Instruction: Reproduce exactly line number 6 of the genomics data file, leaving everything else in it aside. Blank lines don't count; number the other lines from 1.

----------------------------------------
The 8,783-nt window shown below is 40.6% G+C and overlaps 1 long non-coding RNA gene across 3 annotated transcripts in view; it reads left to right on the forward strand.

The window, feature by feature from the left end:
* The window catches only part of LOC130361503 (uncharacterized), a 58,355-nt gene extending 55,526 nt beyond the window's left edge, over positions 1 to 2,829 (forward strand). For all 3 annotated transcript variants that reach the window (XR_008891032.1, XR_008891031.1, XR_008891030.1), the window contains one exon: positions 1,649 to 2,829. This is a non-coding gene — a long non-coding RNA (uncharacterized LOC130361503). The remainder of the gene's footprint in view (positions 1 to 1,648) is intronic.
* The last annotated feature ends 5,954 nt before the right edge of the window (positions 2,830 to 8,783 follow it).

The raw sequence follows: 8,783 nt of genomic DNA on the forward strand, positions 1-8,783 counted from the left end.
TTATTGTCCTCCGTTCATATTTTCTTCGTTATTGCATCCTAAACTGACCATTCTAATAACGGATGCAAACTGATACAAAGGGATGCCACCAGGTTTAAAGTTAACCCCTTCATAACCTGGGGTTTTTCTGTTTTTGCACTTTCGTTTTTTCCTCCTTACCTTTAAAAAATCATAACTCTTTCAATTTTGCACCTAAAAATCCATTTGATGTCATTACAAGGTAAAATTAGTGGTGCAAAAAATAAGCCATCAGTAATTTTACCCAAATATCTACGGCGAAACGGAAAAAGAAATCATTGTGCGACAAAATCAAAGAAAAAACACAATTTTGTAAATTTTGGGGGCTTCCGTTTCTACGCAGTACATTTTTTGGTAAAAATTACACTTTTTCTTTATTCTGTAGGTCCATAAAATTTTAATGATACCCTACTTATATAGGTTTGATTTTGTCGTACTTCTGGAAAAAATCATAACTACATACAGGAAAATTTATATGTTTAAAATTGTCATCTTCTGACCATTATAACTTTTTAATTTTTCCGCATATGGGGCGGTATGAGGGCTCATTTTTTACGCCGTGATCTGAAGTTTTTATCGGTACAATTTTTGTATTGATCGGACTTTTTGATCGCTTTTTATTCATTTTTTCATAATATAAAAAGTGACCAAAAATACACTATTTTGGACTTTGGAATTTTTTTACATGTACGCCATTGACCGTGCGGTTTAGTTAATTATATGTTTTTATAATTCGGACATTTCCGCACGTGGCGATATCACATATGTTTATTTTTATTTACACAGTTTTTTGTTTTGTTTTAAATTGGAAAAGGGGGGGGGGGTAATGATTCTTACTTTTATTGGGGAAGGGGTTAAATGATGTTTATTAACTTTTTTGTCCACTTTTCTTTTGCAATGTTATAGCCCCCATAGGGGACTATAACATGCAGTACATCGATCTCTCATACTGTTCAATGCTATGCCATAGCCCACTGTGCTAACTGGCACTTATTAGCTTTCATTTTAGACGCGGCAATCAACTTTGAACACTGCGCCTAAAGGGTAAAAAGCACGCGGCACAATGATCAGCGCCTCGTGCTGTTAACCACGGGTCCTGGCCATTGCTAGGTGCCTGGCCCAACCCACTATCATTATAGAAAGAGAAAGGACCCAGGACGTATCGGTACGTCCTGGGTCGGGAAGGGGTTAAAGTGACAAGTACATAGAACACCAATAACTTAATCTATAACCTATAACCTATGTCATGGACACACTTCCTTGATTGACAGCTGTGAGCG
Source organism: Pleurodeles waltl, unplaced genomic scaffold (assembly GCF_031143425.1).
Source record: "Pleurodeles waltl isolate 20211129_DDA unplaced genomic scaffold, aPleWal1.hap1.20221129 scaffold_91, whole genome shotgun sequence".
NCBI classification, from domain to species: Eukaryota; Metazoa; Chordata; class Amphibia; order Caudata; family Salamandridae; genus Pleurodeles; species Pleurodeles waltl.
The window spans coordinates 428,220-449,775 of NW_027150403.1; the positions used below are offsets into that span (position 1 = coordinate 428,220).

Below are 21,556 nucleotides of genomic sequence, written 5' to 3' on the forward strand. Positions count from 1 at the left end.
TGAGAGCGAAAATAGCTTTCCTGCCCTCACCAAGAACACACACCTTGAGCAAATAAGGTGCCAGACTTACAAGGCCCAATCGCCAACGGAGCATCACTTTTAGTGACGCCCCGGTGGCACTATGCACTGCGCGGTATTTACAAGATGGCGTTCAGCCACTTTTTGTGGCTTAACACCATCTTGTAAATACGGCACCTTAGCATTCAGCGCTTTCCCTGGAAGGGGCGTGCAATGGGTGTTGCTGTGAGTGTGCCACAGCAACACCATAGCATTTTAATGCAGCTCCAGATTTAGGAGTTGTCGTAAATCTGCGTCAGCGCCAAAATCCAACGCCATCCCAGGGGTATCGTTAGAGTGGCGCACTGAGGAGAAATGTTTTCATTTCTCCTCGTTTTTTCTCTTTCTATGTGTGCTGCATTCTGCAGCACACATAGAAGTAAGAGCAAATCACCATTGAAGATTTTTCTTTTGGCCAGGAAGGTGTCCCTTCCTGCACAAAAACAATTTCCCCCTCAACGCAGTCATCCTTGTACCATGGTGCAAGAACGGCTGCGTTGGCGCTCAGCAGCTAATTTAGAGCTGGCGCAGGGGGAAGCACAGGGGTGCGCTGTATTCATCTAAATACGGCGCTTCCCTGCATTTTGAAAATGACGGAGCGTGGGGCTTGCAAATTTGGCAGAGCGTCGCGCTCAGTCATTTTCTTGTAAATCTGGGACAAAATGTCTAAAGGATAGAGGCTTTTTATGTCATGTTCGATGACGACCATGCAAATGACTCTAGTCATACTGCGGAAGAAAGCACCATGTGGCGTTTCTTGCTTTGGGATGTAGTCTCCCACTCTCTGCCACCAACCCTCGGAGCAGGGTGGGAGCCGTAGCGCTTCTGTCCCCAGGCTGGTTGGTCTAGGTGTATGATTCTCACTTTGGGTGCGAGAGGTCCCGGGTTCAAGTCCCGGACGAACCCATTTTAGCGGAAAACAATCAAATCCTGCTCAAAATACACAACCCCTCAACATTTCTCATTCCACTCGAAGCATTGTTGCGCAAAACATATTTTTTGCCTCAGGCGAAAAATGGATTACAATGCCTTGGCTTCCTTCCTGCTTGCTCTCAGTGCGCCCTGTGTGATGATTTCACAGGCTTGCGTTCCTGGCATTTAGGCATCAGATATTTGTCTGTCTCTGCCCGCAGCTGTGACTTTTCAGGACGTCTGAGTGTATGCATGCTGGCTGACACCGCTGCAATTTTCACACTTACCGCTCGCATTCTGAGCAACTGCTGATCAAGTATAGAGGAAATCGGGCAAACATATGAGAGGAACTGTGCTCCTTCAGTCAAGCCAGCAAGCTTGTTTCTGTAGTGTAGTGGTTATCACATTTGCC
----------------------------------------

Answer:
TTATTGTCCTCCGTTCATATTTTCTTCGTTATTGCATCCTAAACTGACCATTCTAATAACGGATGCAAACTGATACAAAGGGATGCCACCAGGTTTAAAGTTAACCCCTTCATAACCTGGGGTTTTTCTGTTTTTGCACTTTCGTTTTTTCCTCCTTACCTTTAAAAAATCATAACTCTTTCAATTTTGCACCTAAAAATCCATTTGATGTCATTACAAGGTAAAATTAGTGGTGCAAAAAATAAGCCATCAGTAATTTTACCCAAATATCTACGGCGAAACGGAAAAAGAAATCATTGTGCGACAAAATCAAAGAAAAAACACAATTTTGTAAATTTTGGGGGCTTCCGTTTCTACGCAGTACATTTTTTGGTAAAAATTACACTTTTTCTTTATTCTGTAGGTCCATAAAATTTTAATGATACCCTACTTATATAGGTTTGATTTTGTCGTACTTCTGGAAAAAATCATAACTACATACAGGAAAATTTATATGTTTAAAATTGTCATCTTCTGACCATTATAACTTTTTAATTTTTCCGCATATGGGGCGGTATGAGGGCTCATTTTTTACGCCGTGATCTGAAGTTTTTATCGGTACAATTTTTGTATTGATCGGACTTTTTGATCGCTTTTTATTCATTTTTTCATAATATAAAAAGTGACCAAAAATACACTATTTTGGACTTTGGAATTTTTTTACATGTACGCCATTGACCGTGCGGTTTAGTTAATTATATGTTTTTATAATTCGGACATTTCCGCACGTGGCGATATCACATATGTTTATTTTTATTTACACAGTTTTTTGTTTTGTTTTAAATTGGAAAAGGGGGGGGGGGTAATGATTCTTACTTTTATTGGGGAAGGGGTTAAATGATGTTTATTAACTTTTTTGTCCACTTTTCTTTTGCAATGTTATAGCCCCCATAGGGGACTATAACATGCAGTACATCGATCTCTCATACTGTTCAATGCTATGCCATAGCCCACTGTGCTAACTGGCACTTATTAGCTTTCATTTTAGACGCGGCAATCAACTTTGAACACTGCGCCTAAAGGGTAAAAAGCACGCGGCACAATGATCAGCGCCTCGTGCTGTTAACCACGGGTCCTGGCCATTGCTAGGTGCCTGGCCCAACCCACTATCATTATAGAAAGAGAAAGGACCCAGGACGTATCGGTACGTCCTGGGTCGGGAAGGGGTTAAAGTGACAAGTACATAGAACACCAATAACTTAATCTATAACCTATAACCTATGTCATGGACACACTTCCTTGATTGACAGCTGTGAGCG